Have Stan developers considered HINTS [1]? I fell that it’s an overly-obscure algorithm that obeys detailed balance, is efficient at sampling the typical set and doesn’t require gradients. It’s therefore a potentially useful augmentation to Stan: motivated by the potential to do efficient inference where gradients are not readily calculated (eg for large discrete spaces), we are working to implement HINTS and will also add it as a sibling to NUTS in Stan in the hope that doing so would be useful.

See here for the paper:

I’ll be fascinated to understand Stan developers’ thoughts and comments.

Cheers
Simon

[1] Malcolm Strens. “Efficient hierarchical MCMC for policy search.” Proceedings of the twenty-first international conference on Machine learning . ACM, 2004.

Their baseline MCMC looks like a diffusive Metropolis.

I don’t understand their language well enough to understand what they’re doing or how their control problem of landing a vehicle on a moving ship relates to statistics.

I’d be very skeptical of a method that doesn’t use gradients, as it’s pretty much the only guide we have:

HINTS as described, does not make use of gradient information that may be available.

I don’t know what existed in 2004 when the paper was written, but we will compare with Stan’s NUTS implementation (where a gradient exists).

For me, the fact it is (very) informed by data but yet does not rely on gradients is precisely what makes it interesting. I doubt it outperforms NUTS when you can apply NUTS. The fact you can use it when the gradient is not available is exciting.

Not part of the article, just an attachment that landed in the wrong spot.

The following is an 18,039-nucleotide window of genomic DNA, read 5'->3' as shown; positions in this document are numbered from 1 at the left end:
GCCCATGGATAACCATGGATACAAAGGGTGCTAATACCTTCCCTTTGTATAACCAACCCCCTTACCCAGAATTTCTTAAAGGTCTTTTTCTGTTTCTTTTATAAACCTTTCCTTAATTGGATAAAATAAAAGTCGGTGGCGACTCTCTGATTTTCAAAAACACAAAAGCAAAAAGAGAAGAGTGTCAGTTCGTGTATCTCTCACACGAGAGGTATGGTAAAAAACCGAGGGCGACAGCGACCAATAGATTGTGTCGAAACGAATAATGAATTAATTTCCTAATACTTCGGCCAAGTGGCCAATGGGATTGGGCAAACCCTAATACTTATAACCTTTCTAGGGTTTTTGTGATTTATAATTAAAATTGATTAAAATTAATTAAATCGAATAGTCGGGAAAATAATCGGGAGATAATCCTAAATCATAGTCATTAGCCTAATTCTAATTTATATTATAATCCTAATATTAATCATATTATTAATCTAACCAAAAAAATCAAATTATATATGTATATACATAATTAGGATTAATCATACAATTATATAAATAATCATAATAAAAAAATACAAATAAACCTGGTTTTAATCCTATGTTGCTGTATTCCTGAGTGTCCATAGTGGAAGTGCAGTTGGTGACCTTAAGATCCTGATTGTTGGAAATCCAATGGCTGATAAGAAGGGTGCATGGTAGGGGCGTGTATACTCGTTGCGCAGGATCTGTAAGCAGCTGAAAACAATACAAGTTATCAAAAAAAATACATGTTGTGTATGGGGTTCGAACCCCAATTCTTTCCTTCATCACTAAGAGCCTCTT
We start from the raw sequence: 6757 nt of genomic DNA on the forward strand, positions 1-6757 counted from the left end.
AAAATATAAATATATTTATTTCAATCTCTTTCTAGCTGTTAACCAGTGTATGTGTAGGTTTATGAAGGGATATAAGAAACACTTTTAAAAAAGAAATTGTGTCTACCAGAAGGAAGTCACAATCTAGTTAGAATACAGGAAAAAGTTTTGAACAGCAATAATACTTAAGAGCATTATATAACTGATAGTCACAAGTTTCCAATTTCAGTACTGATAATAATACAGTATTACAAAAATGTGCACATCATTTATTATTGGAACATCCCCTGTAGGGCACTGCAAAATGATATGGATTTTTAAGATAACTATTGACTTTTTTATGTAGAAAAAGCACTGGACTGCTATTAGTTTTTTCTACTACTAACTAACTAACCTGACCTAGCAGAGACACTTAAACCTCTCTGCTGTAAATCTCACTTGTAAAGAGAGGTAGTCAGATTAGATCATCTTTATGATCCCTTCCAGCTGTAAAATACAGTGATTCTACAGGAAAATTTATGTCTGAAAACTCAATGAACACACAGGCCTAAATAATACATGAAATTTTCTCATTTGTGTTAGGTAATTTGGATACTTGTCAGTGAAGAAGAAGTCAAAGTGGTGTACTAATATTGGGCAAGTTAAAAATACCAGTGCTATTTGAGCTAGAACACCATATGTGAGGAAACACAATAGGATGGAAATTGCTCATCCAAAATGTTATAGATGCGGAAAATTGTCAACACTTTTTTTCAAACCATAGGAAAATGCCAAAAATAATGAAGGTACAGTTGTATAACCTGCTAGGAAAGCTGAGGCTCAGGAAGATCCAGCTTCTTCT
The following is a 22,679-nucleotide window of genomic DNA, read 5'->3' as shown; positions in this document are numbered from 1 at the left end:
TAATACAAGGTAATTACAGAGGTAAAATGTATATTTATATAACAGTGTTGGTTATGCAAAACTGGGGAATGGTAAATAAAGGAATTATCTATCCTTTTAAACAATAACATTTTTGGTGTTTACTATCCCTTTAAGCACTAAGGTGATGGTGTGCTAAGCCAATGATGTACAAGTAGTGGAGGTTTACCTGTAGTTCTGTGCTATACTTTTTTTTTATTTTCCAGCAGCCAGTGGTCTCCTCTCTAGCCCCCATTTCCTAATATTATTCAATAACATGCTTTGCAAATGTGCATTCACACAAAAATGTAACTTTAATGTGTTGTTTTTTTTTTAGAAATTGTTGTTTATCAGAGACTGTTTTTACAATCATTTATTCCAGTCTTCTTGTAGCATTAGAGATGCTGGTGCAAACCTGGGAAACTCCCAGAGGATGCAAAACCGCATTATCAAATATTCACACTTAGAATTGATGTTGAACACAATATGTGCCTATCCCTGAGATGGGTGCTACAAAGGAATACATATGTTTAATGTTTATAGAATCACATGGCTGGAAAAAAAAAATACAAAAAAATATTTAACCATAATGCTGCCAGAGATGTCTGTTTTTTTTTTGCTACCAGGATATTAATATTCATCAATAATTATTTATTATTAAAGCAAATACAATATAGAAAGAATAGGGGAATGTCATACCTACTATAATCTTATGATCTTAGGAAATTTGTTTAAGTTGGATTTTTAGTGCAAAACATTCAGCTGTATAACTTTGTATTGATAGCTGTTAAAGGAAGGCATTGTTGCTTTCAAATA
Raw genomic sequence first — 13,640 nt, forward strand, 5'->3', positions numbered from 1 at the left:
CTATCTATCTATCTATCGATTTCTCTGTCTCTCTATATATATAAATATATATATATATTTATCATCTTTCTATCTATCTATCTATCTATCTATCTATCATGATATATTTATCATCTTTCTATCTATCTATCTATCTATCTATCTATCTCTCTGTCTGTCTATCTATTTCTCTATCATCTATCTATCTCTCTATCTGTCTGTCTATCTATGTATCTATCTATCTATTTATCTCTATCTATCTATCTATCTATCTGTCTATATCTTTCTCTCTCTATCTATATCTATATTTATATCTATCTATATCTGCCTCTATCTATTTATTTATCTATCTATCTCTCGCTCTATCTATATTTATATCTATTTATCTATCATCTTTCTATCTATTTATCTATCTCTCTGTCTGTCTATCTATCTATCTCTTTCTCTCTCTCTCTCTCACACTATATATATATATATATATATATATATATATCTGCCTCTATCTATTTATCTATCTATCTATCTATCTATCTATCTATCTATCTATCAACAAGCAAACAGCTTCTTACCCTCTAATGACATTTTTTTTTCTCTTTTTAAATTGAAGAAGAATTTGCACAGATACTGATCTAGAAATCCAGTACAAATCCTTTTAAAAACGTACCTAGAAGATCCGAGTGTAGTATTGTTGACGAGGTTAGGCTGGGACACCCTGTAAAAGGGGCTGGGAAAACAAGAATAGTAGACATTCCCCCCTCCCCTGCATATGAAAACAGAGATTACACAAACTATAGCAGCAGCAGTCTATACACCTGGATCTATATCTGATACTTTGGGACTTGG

It seems unlikely an algorithm will scale with dimension without using gradients.

The way HMC is able to move long distances is by following the flow induced by the Hamiltonian, which is done in practice using gradients in the leapfrog algorithm.

Algorithms like differential evolution (ter Braak) or walkers (Goodman and Weare) use multiple particles to try to estimate curvature empirically with a lot of parallelization. Unfortunately, these methods don’t scale well with dimension because interpolations among existing draws is unlikely to fall in the typical set, so you’re back to small steps like Metropolis, albeit with better curvature estimation than pure random walk.

I think you are right that HINTS won’t scale as well as NUTS to high dimensions unless you have lots of data: HINTS aggregates naive random walks to appear informative so its ability to implicitly infer gradients is a function of the amount of aggregation (ie the number of data). We’ll look at that, but I expect you will be shown to be correct.